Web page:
ISAM Global Experts Network (ISAM GEN): Expert Elicitation with Addiction Medicine Professionals
Secretaries: Hamed Ekhtiari (University of Minnesota, USA), Marc Potenza (Yale University, USA), Alex Baldacchino (St Andrews University, UK)
Steering Committee: Shalini Arunogiri (Monash University, Australia), Marica Ferri (EMCDDA, EU), Atul Ambekar (All India Institute of Medical Sciences, India), Sophia Achab (University of Geneva, Switzerland), Dario Gigena Parker (Ministerio de Salud de Córdoba, Argentina), Hamad Al Ghaferi (National Rehabilitation Center Abu Dhabi, UAE), Vladimir Poznyak (Switzerland), Susumu Higuchi (Kurihama Medical and Addiction Center, Japan), Christos Kouimtsidis (National Office for Addressing Drugs, Greece), Anja Bussee (UNODC), Cor de Jong (Radboud University, Netherlands), Afarin Rahimi-Movaghar (Iranian National Center for Addiction Studies, Iran), Geert Dom (University of Antwerp, Belgium), Susanna Galea Singer (St Andrews University, UK), Mustafa Al’Absi (University of Minnesota, USA), Min Zhao (Shanghai Jiaotong University School of Medicine, China) and Kathleen Brady (Medical University of South Carolina, USA).
Assistant Officers: Arshiya Sangchooli (protocol officer), Parnian Rafei (communication officer), Aldo Alberto Conti (data analytics officer), Hossein Mohaddes Ardabili (publication officer), Arash Khojasteh Zonoozi (data analytics officer), Jenna Butner (compliance officer), Mohsen Ebrahimi (data mining officer)
Technical Assistant: Marilyn Dorozio (ISAM Office, Canada)
Background and mission statement
Expert opinion constitutes an important source of information, especially when other types of data are scarce, the issues under discussion are complex and difficult to address with available data, or there is a need for rapid synthesis of information and intervention formulation. The dynamic and complex nature of substance use disorders and behavioral addictions necessitates the formation of global networks which can rapidly identify emerging challenges, synthesize cross-national information, and provide valid consensus opinions on areas of disagreement. To assess shifts in the patterns of addiction and national service provision to affected individuals, an ISAM working group conducted a survey of 189 experts in addiction sciences from 72 countries in 2020.
The ISAM Global Expert Network (ISAM-GEN) aims to build on this endeavor and develop a global expert infrastructure based around ISAM which can enable valid and reliable expert elicitation and consensus-building in the various sub-disciplines of addiction sciences.
In response to unprecedented challenged posed by the COVID-19 pandemic, the International Society of Addiction Medicine (ISAM) in March 2020 delineated practical guidelines for addiction researchers and policymakers to support decision making during the pandemic (bcn.iums.ac.ir/article-1-1743-en.html). Almost one month after this announcement, in April 2020, ISAM conducted a rapid, multi-phasic expert survey of informants from across the globe to investigate the impacts of the COVID-19 on different aspects of addiction medicine during the pandemic; including changes in the patterns of drug and alcohol use, price alterations, virtual care, education and training qualities, and addiction treatment and harm reduction services for high-risk populations with substance use disorders. The study protocol was published in June 2020 (bcn.iums.ac.ir/article-1-1821-en.html). A total of 185 respondents from 77 countries participated in the first phase of this global survey:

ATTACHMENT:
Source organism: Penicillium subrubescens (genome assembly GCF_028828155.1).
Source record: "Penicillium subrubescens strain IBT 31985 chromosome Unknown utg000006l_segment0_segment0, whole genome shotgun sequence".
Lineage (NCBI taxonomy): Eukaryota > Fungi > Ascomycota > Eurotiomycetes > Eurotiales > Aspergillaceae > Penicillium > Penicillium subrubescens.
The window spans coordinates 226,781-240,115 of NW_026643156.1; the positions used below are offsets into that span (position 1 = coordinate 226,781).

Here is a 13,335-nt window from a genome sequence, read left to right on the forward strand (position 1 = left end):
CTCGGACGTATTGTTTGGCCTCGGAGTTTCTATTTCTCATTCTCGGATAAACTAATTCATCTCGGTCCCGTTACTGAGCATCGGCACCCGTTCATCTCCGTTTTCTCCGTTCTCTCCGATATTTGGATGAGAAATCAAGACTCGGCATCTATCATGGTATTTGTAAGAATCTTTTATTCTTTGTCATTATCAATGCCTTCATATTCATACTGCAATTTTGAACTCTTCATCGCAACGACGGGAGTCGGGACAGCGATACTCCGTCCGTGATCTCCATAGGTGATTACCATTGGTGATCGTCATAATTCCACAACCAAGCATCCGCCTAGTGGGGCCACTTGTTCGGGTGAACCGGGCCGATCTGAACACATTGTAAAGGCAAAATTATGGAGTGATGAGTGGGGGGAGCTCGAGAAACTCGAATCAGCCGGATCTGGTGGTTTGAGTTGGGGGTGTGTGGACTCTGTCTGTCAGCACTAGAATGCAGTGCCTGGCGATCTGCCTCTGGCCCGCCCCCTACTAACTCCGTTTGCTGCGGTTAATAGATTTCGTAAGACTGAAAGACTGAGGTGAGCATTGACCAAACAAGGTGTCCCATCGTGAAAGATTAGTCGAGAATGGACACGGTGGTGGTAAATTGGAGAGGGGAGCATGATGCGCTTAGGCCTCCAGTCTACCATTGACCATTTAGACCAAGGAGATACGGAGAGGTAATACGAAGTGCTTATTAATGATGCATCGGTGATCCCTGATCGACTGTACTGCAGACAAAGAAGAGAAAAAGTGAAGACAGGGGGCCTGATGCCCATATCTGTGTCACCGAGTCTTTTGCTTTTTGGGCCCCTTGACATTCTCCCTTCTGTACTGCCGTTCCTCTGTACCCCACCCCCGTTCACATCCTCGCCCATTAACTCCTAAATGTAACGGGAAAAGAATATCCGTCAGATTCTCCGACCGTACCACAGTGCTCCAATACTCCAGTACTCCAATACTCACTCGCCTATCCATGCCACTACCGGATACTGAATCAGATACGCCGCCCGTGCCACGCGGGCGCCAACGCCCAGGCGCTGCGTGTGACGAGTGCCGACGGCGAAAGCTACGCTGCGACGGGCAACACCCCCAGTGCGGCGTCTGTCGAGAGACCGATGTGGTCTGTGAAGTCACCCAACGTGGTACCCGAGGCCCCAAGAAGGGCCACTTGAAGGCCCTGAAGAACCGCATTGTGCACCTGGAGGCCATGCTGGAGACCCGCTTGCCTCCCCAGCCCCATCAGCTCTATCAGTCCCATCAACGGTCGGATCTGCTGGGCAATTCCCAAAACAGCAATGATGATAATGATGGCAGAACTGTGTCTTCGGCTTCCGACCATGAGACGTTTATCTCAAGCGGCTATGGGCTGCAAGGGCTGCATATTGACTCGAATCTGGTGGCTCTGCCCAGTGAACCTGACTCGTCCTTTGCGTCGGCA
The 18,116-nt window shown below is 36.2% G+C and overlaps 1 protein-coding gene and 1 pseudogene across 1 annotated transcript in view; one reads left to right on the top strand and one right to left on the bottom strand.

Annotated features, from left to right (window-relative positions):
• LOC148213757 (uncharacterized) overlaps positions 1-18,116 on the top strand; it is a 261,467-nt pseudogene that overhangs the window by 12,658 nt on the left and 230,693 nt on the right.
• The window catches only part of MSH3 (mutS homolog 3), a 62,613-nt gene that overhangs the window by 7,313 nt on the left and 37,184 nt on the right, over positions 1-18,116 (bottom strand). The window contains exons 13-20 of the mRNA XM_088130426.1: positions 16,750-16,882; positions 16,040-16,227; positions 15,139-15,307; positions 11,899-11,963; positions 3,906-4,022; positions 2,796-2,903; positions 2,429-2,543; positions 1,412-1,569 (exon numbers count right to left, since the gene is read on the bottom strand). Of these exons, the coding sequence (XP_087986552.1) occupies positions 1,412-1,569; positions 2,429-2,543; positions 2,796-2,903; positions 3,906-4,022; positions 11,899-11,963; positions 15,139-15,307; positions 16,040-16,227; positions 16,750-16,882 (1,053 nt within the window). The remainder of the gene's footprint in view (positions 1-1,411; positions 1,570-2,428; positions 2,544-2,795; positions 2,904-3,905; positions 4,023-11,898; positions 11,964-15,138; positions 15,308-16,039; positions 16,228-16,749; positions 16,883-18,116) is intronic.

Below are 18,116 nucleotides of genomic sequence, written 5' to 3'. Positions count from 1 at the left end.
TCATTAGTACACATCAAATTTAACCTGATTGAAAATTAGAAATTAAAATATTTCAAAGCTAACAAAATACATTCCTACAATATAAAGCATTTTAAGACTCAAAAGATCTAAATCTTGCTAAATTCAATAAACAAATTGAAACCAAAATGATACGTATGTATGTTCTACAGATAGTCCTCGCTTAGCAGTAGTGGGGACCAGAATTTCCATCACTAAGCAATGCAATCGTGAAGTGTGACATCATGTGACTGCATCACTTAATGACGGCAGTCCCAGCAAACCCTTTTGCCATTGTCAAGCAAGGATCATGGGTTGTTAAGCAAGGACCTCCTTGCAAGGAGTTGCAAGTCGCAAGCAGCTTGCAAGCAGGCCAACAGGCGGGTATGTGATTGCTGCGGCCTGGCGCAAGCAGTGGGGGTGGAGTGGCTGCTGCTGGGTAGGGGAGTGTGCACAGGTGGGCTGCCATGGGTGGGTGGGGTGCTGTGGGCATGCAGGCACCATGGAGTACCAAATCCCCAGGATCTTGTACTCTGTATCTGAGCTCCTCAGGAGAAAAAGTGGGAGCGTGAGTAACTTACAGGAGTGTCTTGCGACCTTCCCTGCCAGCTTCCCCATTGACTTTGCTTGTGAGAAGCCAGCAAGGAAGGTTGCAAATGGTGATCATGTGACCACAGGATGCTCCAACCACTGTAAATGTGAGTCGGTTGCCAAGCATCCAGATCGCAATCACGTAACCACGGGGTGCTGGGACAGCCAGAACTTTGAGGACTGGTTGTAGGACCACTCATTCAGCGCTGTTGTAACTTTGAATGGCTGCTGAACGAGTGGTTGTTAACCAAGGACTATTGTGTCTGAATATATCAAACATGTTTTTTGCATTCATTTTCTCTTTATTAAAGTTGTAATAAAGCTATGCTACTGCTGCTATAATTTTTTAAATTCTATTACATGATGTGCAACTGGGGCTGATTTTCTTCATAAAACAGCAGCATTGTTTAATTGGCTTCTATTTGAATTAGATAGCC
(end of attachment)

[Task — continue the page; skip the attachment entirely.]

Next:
Given the lack of multicentric addiction epidemiology studies in the early months of the COVID-19 pandemic, the ISAM global survey investigated the status of substance use during a 5-week period starting in April 4th, 2020. Respondents from 77 countries reported a significant decrease in drug supply (69.0%), and an increase in prices of the alcohol and drugs market (95.3%) in their countries. The findings also suggested an increase in the usage of alcohol (71.7%), cannabis (63.0%), prescription opioids (70.9%), and sedative/hypnotics (84.6%), while the use of amphetamines (59.7%), cocaine (67.5%), and opiates (58.2%) was reported to be decreasing. A majority of experts also reported increases in complications related to drug and alcohol use (https://www.frontiersin.org/articles/10.3389/fpsyt.2021.646206/full). An overall rating of the general impact of the pandemic on people with substance use disorders is presented below:
Lastly, the results of this global expert survey suggested an alarming impact on substance use treatment and harm reduction services during the first few months of the COVID-19 pandemic, with more than 40% of represented countries having experienced partial discontinuations of important harm-reduction services. Based on this survey, the directors of the ISAM global survey highlighted several issues which needed to be tackled more effectively (www.frontiersin.org/articles/10.3389/fpsyt.2021.639393/full).
The ISAM-GEN is currently working to further develop and validate the global expert survey infrastructure required for future global surveys. A webinar summarizing the experience of the prior ISAM global survey, important challenges in developing valid expert surveys, and future directions will be held in the autumn of 2021.
For any enquiries about the ISAM-GEN or past or current projects, please contact us at firstname.lastname@example.org, or Dr Hamed Ekhtiari at email@example.com.
For those interested in the network, pick up on the opportunity, fill this form out and you will soon hear from us: https://docs.google.com/forms/